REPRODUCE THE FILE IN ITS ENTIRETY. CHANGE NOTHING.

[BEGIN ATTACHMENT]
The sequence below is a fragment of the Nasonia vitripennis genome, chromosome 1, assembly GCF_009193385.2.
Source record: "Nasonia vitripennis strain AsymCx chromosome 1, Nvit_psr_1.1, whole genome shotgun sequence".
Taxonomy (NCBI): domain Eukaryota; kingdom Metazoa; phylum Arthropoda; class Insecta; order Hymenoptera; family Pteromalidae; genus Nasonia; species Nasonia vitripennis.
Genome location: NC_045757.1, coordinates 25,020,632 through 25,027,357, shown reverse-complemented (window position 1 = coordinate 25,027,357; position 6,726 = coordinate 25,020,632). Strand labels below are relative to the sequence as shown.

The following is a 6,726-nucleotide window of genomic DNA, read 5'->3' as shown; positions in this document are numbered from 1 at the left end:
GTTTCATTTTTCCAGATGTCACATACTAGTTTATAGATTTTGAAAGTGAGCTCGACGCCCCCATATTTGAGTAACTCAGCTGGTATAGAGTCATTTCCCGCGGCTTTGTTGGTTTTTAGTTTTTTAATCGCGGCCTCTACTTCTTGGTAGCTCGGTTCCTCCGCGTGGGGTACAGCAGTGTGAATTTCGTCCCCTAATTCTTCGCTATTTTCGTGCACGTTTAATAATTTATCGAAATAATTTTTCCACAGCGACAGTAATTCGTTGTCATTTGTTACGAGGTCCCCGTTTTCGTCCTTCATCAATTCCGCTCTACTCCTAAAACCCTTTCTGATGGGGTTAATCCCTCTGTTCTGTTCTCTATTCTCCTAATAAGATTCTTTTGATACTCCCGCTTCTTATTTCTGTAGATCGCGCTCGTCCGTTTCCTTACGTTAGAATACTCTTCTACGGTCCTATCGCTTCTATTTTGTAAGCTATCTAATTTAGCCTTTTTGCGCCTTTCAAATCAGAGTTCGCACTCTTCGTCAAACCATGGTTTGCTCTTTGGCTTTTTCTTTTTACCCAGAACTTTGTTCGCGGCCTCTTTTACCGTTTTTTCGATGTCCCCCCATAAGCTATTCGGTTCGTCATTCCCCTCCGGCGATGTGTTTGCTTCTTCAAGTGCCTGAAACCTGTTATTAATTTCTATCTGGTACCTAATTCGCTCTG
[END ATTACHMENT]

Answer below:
The sequence below is a fragment of the Nasonia vitripennis genome, chromosome 1, assembly GCF_009193385.2.
Source record: "Nasonia vitripennis strain AsymCx chromosome 1, Nvit_psr_1.1, whole genome shotgun sequence".
Taxonomy (NCBI): domain Eukaryota; kingdom Metazoa; phylum Arthropoda; class Insecta; order Hymenoptera; family Pteromalidae; genus Nasonia; species Nasonia vitripennis.
Genome location: NC_045757.1, coordinates 25,020,632 through 25,027,357, shown reverse-complemented (window position 1 = coordinate 25,027,357; position 6,726 = coordinate 25,020,632). Strand labels below are relative to the sequence as shown.

The following is a 6,726-nucleotide window of genomic DNA, read 5'->3' as shown; positions in this document are numbered from 1 at the left end:
GTTTCATTTTTCCAGATGTCACATACTAGTTTATAGATTTTGAAAGTGAGCTCGACGCCCCCATATTTGAGTAACTCAGCTGGTATAGAGTCATTTCCCGCGGCTTTGTTGGTTTTTAGTTTTTTAATCGCGGCCTCTACTTCTTGGTAGCTCGGTTCCTCCGCGTGGGGTACAGCAGTGTGAATTTCGTCCCCTAATTCTTCGCTATTTTCGTGCACGTTTAATAATTTATCGAAATAATTTTTCCACAGCGACAGTAATTCGTTGTCATTTGTTACGAGGTCCCCGTTTTCGTCCTTCATCAATTCCGCTCTACTCCTAAAACCCTTTCTGATGGGGTTAATCCCTCTGTTCTGTTCTCTATTCTCCTAATAAGATTCTTTTGATACTCCCGCTTCTTATTTCTGTAGATCGCGCTCGTCCGTTTCCTTACGTTAGAATACTCTTCTACGGTCCTATCGCTTCTATTTTGTAAGCTATCTAATTTAGCCTTTTTGCGCCTTTCAAATCAGAGTTCGCACTCTTCGTCAAACCATGGTTTGCTCTTTGGCTTTTTCTTTTTACCCAGAACTTTGTTCGCGGCCTCTTTTACCGTTTTTTCGATGTCCCCCCATAAGCTATTCGGTTCGTCATTCCCCTCCGGCGATGTGTTTGCTTCTTCAAGTGCCTGAAACCTGTTATTAATTTCTATCTGGTACCTAATTCGCTCTG